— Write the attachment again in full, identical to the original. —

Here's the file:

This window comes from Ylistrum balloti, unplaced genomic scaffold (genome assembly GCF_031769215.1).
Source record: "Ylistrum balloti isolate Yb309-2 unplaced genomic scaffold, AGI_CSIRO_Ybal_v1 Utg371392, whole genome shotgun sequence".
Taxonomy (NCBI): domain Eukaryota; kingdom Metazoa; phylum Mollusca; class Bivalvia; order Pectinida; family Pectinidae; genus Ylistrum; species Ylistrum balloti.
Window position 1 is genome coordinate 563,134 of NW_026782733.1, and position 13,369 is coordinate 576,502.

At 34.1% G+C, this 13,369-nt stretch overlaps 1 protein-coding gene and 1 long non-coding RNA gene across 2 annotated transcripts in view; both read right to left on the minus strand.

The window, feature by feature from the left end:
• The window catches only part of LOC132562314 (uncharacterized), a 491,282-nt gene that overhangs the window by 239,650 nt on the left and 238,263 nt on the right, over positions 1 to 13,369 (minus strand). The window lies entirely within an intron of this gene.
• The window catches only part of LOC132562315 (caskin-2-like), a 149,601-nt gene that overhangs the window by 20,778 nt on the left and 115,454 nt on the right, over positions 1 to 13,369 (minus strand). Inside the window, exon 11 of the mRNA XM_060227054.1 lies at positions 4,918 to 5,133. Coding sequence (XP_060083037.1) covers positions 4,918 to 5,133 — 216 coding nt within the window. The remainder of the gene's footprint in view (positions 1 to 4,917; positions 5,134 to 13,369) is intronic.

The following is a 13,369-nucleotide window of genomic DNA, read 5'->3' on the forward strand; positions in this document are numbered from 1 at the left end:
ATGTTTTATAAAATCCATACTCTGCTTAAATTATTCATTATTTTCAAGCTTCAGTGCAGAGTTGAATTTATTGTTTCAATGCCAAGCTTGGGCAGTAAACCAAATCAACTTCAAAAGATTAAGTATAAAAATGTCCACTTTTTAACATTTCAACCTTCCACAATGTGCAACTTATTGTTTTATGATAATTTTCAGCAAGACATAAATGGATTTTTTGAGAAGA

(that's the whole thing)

This window comes from Ylistrum balloti, unplaced genomic scaffold (genome assembly GCF_031769215.1).
Source record: "Ylistrum balloti isolate Yb309-2 unplaced genomic scaffold, AGI_CSIRO_Ybal_v1 Utg371392, whole genome shotgun sequence".
Taxonomy (NCBI): domain Eukaryota; kingdom Metazoa; phylum Mollusca; class Bivalvia; order Pectinida; family Pectinidae; genus Ylistrum; species Ylistrum balloti.
Window position 1 is genome coordinate 563,134 of NW_026782733.1, and position 13,369 is coordinate 576,502.

At 34.1% G+C, this 13,369-nt stretch overlaps 1 protein-coding gene and 1 long non-coding RNA gene across 2 annotated transcripts in view; both read right to left on the minus strand.

The window, feature by feature from the left end:
• The window catches only part of LOC132562314 (uncharacterized), a 491,282-nt gene that overhangs the window by 239,650 nt on the left and 238,263 nt on the right, over positions 1 to 13,369 (minus strand). The window lies entirely within an intron of this gene.
• The window catches only part of LOC132562315 (caskin-2-like), a 149,601-nt gene that overhangs the window by 20,778 nt on the left and 115,454 nt on the right, over positions 1 to 13,369 (minus strand). Inside the window, exon 11 of the mRNA XM_060227054.1 lies at positions 4,918 to 5,133. Coding sequence (XP_060083037.1) covers positions 4,918 to 5,133 — 216 coding nt within the window. The remainder of the gene's footprint in view (positions 1 to 4,917; positions 5,134 to 13,369) is intronic.

The following is a 13,369-nucleotide window of genomic DNA, read 5'->3' on the forward strand; positions in this document are numbered from 1 at the left end:
ATGTTTTATAAAATCCATACTCTGCTTAAATTATTCATTATTTTCAAGCTTCAGTGCAGAGTTGAATTTATTGTTTCAATGCCAAGCTTGGGCAGTAAACCAAATCAACTTCAAAAGATTAAGTATAAAAATGTCCACTTTTTAACATTTCAACCTTCCACAATGTGCAACTTATTGTTTTATGATAATTTTCAGCAAGACATAAATGGATTTTTTGAGAAGA